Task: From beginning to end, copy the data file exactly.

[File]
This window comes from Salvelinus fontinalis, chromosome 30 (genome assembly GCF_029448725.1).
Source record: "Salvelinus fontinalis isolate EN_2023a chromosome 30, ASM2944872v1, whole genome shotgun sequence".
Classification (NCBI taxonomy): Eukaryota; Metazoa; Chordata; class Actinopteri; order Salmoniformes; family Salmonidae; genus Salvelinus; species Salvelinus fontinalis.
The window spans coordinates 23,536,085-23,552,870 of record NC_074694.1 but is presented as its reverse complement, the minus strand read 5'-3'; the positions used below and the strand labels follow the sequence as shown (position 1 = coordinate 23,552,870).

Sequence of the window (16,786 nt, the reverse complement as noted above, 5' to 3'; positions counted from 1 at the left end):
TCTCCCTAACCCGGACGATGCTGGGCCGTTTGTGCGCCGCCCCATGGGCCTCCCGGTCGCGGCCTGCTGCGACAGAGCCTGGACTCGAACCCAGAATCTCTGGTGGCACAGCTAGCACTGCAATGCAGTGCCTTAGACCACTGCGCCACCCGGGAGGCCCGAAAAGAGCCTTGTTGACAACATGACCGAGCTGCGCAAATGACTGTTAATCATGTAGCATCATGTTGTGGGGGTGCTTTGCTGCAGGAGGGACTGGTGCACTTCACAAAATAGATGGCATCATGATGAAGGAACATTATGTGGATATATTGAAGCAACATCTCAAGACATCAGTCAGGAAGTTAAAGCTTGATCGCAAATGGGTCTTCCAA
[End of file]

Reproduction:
This window comes from Salvelinus fontinalis, chromosome 30 (genome assembly GCF_029448725.1).
Source record: "Salvelinus fontinalis isolate EN_2023a chromosome 30, ASM2944872v1, whole genome shotgun sequence".
Classification (NCBI taxonomy): Eukaryota; Metazoa; Chordata; class Actinopteri; order Salmoniformes; family Salmonidae; genus Salvelinus; species Salvelinus fontinalis.
The window spans coordinates 23,536,085-23,552,870 of record NC_074694.1 but is presented as its reverse complement, the minus strand read 5'-3'; the positions used below and the strand labels follow the sequence as shown (position 1 = coordinate 23,552,870).

Sequence of the window (16,786 nt, the reverse complement as noted above, 5' to 3'; positions counted from 1 at the left end):
TCTCCCTAACCCGGACGATGCTGGGCCGTTTGTGCGCCGCCCCATGGGCCTCCCGGTCGCGGCCTGCTGCGACAGAGCCTGGACTCGAACCCAGAATCTCTGGTGGCACAGCTAGCACTGCAATGCAGTGCCTTAGACCACTGCGCCACCCGGGAGGCCCGAAAAGAGCCTTGTTGACAACATGACCGAGCTGCGCAAATGACTGTTAATCATGTAGCATCATGTTGTGGGGGTGCTTTGCTGCAGGAGGGACTGGTGCACTTCACAAAATAGATGGCATCATGATGAAGGAACATTATGTGGATATATTGAAGCAACATCTCAAGACATCAGTCAGGAAGTTAAAGCTTGATCGCAAATGGGTCTTCCAA